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I need to pass messages between a WP8 app and a Windows Store app. It's sort of a "peer-to-peer" situation in that they will both send and respond to messages from each other, but it's also sort of a "client/server" situation in that the Windows Store app will have 1..N WP8 apps that it is conversing with.

After being beaten about the head and shoulders for my first ideas of trying to use either email or SkyDrive rather sneakily, I'm now considering these possible architectures:

1) Direct Push Notifications (a) The WP8 app sends Push Notifications to the Windows Store app via a URI it is provided after this conversation takes place: Windows Store app: "Will you send me updates?" WP8 app: "Yes." Windows Store app: "Okay, here's where to send them." (b) Windows 8 responds to the arriving msgs.

2) Push-Pull using the Cloud (a) WP8 sends data to the cloud (Azure?) (b) Windows 8 app periodically polls for it

3) SSL (Using components from someone like /NSoftware (IP*Works))

The messages from WP8 are rather frequent (every 15 minutes, on average), but small/short (short enough to be a Tweet, in fact). The Windows 8 app deals with these msgs "behind the scenes." The user is not aware of them until he runs the associated app.

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Option 1 seems the best way - perhaps implement your own API which queues all of your WP8 notifications and manages which users they go to, which then pushes the notification to Microsoft's servers to be distributed to wherever. Azure helps a lot with this - you can authenticate with their Microsoft account, and push notifications are super simple. –  rikkit Oct 16 '12 at 22:29
3) This is definitely possible, you could use IP*Works! SSL toolkit to create a client/server application. It wouldn't be using any push notifications, but one side could be hosting an instance of IPDaemon, while the other has IPPort. Then when you need to push something to the other application, you can send something to tell the other what to do. –  Brandon May 29 '13 at 15:29

1 Answer 1

up vote 1 down vote accepted

There weren't any question marks :) but here's my take:

  1. Push notifications would certainly work, but given your "behind the scenes" comment, you may want to look specifically into "raw notifications", which do use the push notification mechanism but aren't associated with UI (like a tile, toast or badge). Pushed toast notifications, for instance, are dropped if the client if off-line.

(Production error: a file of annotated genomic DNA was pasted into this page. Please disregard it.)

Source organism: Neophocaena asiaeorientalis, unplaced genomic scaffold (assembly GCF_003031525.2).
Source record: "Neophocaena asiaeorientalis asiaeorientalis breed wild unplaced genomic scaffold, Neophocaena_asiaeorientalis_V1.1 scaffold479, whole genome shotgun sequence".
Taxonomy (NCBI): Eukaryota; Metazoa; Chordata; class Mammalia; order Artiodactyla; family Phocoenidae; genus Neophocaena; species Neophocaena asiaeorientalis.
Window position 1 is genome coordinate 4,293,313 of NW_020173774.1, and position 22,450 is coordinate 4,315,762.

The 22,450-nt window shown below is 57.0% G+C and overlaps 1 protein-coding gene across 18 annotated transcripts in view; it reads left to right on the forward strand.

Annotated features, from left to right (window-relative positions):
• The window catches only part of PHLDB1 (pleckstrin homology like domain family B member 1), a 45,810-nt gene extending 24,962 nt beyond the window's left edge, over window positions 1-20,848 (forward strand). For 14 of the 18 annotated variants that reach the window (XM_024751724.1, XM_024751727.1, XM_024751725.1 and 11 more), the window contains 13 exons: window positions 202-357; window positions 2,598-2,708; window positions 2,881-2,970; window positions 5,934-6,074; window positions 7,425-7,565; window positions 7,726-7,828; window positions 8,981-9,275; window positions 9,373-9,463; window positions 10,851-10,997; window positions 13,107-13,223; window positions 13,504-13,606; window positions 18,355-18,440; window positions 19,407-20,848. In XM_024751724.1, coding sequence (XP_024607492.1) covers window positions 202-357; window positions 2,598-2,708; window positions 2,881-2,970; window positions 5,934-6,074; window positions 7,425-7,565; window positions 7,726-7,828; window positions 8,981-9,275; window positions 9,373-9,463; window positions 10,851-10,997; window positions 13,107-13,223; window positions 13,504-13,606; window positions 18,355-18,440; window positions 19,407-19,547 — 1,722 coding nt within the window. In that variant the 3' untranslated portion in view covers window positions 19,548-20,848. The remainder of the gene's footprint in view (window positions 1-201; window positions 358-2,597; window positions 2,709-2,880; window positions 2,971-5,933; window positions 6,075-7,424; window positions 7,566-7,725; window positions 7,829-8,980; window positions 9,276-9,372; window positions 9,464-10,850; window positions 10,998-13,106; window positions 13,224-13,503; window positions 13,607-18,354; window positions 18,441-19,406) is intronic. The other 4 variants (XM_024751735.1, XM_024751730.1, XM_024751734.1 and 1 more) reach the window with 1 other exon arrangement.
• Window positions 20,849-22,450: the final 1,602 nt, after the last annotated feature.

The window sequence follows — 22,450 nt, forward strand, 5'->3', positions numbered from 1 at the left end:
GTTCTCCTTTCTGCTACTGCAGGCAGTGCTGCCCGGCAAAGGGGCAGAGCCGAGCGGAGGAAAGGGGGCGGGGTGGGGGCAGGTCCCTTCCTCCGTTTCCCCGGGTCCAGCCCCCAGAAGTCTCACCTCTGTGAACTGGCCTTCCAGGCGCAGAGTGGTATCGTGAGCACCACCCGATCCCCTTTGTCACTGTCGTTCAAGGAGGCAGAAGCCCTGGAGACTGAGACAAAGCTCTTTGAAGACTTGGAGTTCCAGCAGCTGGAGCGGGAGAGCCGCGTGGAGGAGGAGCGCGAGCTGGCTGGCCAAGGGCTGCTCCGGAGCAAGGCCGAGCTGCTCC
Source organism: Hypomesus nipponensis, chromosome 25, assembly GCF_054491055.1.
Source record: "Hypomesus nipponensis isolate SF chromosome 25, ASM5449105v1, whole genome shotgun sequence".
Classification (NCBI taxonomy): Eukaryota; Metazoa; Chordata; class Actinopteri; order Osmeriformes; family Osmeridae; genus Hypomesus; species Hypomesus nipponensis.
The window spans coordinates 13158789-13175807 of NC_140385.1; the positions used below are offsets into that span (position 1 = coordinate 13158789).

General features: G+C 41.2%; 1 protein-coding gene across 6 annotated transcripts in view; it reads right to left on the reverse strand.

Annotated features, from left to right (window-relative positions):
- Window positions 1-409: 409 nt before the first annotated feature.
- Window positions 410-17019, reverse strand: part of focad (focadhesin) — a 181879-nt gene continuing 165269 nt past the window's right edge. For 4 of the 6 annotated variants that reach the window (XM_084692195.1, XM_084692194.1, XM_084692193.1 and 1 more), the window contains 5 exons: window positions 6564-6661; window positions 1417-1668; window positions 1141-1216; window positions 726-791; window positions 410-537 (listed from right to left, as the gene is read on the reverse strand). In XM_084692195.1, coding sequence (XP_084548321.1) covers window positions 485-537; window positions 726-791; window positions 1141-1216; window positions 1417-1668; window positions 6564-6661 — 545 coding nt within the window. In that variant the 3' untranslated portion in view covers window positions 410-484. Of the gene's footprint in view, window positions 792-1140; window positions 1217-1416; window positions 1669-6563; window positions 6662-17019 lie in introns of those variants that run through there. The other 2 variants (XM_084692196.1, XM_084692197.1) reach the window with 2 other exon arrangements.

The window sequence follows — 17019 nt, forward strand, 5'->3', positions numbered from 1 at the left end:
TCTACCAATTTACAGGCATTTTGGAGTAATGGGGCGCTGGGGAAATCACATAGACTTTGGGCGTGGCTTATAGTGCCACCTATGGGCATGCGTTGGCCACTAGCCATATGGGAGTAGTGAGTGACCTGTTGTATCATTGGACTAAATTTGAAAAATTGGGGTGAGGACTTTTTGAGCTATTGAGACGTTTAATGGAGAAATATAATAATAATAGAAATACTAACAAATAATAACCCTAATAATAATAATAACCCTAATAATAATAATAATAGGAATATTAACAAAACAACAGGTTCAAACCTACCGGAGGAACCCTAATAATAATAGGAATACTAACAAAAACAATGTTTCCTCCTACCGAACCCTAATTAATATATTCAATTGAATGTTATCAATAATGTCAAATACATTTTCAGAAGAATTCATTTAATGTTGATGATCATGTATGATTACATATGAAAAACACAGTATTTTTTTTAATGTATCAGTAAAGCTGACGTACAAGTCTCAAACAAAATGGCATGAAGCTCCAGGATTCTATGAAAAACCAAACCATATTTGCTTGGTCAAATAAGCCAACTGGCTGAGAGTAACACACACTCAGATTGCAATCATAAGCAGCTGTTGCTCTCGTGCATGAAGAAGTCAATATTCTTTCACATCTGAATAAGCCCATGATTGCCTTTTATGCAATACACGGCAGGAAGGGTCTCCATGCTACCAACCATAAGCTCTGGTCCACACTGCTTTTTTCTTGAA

2. The frequency of the messages makes me leery of the polling approach given impact on battery life (that said, not sure how a push notification with background task would compare). With the polling approach too you'd need to have some way on your "cloud service" to maintain messages (storage) and then feed back the right messages on each poll, etc. You'd also need to handle the scaling and availability aspects that WNS would do 'free.' Not rocket science, but more work. The push notification is kind of 'fire-and-forget'.

  3. With sockets, you might have more control to the extent the sandboxed model exposes functionality you need. It seems like more moving parts though, and I'd likely go that route only if the other two approaches are otherwise unviable.

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There was a ? in the title; BTW, your article/blog post on the subject is what brought it to my consciousness. –  B. Clay Shannon Oct 17 '12 at 1:59
ah yes, missed that "?" :) feel free to follow up off-line, I'd be interested in what approach you do take - no 'right' answer here. –  Jim O'Neil Oct 17 '12 at 3:18
OK, what's your email? I didn't see it on your blog... –  B. Clay Shannon Oct 17 '12 at 16:08
joneil AT Microsoft DOT com (or use the contact me link - my photo - on blog) –  Jim O'Neil Oct 17 '12 at 18:30

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